Now Scream This: 10 Great Horror Shorts To Watch This Halloween

(Welcome to Now Scream This, a column where horror experts Chris Evangelista and Matt Donato tell you what scary, spooky, and spine-tingling movies are streaming and where you can watch them.)

Matt: I know what you're thinking. "Now Scream This" does Halloween. Another streaming horror recommendation column highlights all the genre options already pointed out on every other entertainment website across the web-o-sphere. Don't get me wrong! Shudder is crushing their October content drops with titles like Scare Me and The Mortuary Collection. Netflix is pumping out two new releases a week, one of which, Vampires Vs. The Bronx, deserves way more love. That said? We're focusing our spooky-scary column on an even more underserved medium: horror shorts.

Chris: I love a good short horror film. There's something fun about a quick, concise attempt at creating something scary that I just can't resist, and I know I'm not alone. After all, Hollywood seems to be constantly mining short films for features. Lights Out, Saw, Mama, and more all originated as shorts. So while we usually try to highlight features around these parts, we've decided to give you a treat for Halloween season and gather up some horror shorts you can watch right now. Right here. You don't even have to click off the page! In fact, you should never click off the page. Stay here forever. Click on some ads. Happy Halloween! 


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Matt: Ryan Denmark's Plush is everything I want in a horror-comedy about a killer teddy bear. Vincent's job is to protect his owner's home while she's in the office, at Spellbound Toys, and he's a very protective softie. Enter a burglar who begins ransacking the bedroom where Vincent waits each day, and his claws-out fight against the supernatural plaything. The altercation runs a thick Joe Dante vibe, in the way Vincent is manipulated through Mogwai-esque verbal cues and adorably vicious puppetry. Then, hilariously, Vincent has to clean up the bloody mess once the homeowner returns with a date. I don't care how sharp Vincent's teeth are; I JUST WANNA HUG HIM.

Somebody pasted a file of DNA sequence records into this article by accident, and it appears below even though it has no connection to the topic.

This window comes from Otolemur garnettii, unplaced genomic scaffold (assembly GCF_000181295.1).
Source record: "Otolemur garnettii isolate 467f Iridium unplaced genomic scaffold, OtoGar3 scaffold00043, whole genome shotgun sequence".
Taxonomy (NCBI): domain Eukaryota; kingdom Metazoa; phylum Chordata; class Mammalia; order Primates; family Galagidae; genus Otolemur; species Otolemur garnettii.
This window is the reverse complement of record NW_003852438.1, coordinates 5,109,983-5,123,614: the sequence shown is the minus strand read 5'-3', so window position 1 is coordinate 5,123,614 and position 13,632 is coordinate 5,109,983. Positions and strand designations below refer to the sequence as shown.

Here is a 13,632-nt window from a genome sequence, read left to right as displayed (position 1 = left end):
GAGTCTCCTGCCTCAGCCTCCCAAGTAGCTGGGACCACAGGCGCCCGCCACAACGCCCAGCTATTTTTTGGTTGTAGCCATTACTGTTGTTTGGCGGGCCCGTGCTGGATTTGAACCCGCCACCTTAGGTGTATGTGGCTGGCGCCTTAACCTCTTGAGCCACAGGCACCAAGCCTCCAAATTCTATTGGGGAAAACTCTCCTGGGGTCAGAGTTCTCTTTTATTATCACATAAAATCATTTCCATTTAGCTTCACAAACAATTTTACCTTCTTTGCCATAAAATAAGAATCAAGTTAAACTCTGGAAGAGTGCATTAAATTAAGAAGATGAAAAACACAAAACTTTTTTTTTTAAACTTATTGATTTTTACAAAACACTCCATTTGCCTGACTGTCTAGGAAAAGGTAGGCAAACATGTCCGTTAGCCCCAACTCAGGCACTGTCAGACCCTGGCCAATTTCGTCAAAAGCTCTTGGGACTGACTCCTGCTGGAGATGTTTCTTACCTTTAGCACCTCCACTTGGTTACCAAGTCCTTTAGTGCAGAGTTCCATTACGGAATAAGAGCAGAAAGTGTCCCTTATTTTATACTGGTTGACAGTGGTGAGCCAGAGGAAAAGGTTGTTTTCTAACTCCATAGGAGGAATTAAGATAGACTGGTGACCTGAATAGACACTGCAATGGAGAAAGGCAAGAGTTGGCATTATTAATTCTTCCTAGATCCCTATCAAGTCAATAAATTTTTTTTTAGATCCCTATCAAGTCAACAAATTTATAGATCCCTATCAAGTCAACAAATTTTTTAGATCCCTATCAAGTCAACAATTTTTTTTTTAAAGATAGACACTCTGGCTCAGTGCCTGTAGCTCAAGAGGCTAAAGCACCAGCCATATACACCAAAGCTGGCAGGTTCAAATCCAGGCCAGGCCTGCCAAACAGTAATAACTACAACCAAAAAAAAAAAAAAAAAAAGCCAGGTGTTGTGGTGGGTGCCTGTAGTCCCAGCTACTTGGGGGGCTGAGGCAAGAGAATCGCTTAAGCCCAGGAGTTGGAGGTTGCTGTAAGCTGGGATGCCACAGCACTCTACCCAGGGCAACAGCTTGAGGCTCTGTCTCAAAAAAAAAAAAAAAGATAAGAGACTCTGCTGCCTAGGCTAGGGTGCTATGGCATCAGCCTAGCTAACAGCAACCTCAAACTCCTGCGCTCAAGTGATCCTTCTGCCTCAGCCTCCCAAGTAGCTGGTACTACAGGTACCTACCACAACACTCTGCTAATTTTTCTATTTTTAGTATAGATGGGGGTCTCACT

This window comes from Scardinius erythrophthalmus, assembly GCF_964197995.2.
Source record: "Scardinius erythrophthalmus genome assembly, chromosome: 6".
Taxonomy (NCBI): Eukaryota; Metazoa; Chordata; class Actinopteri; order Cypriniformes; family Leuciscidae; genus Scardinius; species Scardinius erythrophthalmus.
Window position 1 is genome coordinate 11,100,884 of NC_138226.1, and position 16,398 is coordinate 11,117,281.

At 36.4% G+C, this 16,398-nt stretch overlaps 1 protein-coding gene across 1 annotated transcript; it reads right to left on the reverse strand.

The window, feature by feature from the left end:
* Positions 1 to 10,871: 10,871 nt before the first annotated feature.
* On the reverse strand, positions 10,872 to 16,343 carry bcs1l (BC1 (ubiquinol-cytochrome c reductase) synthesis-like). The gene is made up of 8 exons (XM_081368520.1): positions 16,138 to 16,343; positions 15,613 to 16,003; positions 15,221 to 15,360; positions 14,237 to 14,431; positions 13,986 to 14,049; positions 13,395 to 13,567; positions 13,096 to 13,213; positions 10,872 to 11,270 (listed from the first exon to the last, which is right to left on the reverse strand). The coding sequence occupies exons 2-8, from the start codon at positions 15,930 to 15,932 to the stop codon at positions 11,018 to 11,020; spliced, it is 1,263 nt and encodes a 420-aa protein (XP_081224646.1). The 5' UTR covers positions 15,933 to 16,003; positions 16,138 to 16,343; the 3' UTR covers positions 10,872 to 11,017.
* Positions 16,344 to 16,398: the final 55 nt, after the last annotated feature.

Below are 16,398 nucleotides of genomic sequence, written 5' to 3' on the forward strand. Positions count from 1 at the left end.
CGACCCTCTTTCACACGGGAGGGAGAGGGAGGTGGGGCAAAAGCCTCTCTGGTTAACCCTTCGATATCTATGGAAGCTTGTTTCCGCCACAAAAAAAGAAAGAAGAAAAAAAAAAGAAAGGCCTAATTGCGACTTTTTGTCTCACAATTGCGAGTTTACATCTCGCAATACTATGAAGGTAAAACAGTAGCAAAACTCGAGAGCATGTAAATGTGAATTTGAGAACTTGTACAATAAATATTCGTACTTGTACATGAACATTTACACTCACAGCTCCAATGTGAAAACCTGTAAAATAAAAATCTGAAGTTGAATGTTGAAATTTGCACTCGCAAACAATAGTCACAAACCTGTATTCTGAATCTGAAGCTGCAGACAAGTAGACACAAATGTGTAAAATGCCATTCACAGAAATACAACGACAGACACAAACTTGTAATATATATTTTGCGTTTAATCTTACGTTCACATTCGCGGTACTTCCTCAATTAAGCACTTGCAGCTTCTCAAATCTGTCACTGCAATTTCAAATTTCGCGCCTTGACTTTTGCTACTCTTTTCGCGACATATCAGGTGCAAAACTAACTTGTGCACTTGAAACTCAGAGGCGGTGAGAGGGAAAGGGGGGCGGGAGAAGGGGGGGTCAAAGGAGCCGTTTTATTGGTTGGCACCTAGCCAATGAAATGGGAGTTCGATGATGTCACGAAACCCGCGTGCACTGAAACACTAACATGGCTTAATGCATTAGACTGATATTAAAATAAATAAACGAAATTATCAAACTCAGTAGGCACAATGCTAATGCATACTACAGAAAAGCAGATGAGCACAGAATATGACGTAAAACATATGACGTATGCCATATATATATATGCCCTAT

Child Eater

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Matt: Before Erlingur Óttar Thoroddsen directed Rift and wrote Into The Dark's Midnight Kiss there was Child Eater. A nasty short film introduction of "Robert Bowery," this proclaimed eater of children, then expanded into Mr. Thoroddsen's feature debut. We'll focus here on the short, which blew my socks off at 2012's New York City Horror Film Festival. It's so confident, so dreadful, and haunting enough to position Bowery as a bold genre creeper. Also, fun fact, the film was produced by Collider's own Perri Nemiroff, and hilariously caused an introduction to one of my most cherished industry friendships. I promise, I reviewed the short before any bias could formulate. Bowery is an instant menace, and yeah, there's no shying away from the short's foreshadowing title. Another bedtime story with only nightmares in mind.

Night Of The Pumpkin

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Matt: Hi. It's me: Matt Donato, the horror-comedy thumper. I'm the one bringing you recommendations like Frank Sabatella's Night Of The Pumpkin, which, coincidentally, carries a Night Of the Demons vibe. Aggro dudebros, through a graveyard ritual, summon a demon that possesses a carved Jack-O-Lantern. You're here for the flesh-tearing, intestine-chewing, pulp-spewing gore as said pumpkin monster chews its way through families, fornicating campers, and trick 'r treaters. "IT ATE MY PARENTS, A PUMPKIN," is one of the first lines after the credits finish, in case I needed to set the tone further. A bit like Thankskilling, but for Halloween. With bazookas. And I'm almost positive acclaimed horror journalist Michael Gingold gets eaten somewhere in here? It's got 'splosions, orange Halloween lighting tints, and absurd practical effects. Plus its own theme song!  

Marvel Zombies Vs. Army Of Darkness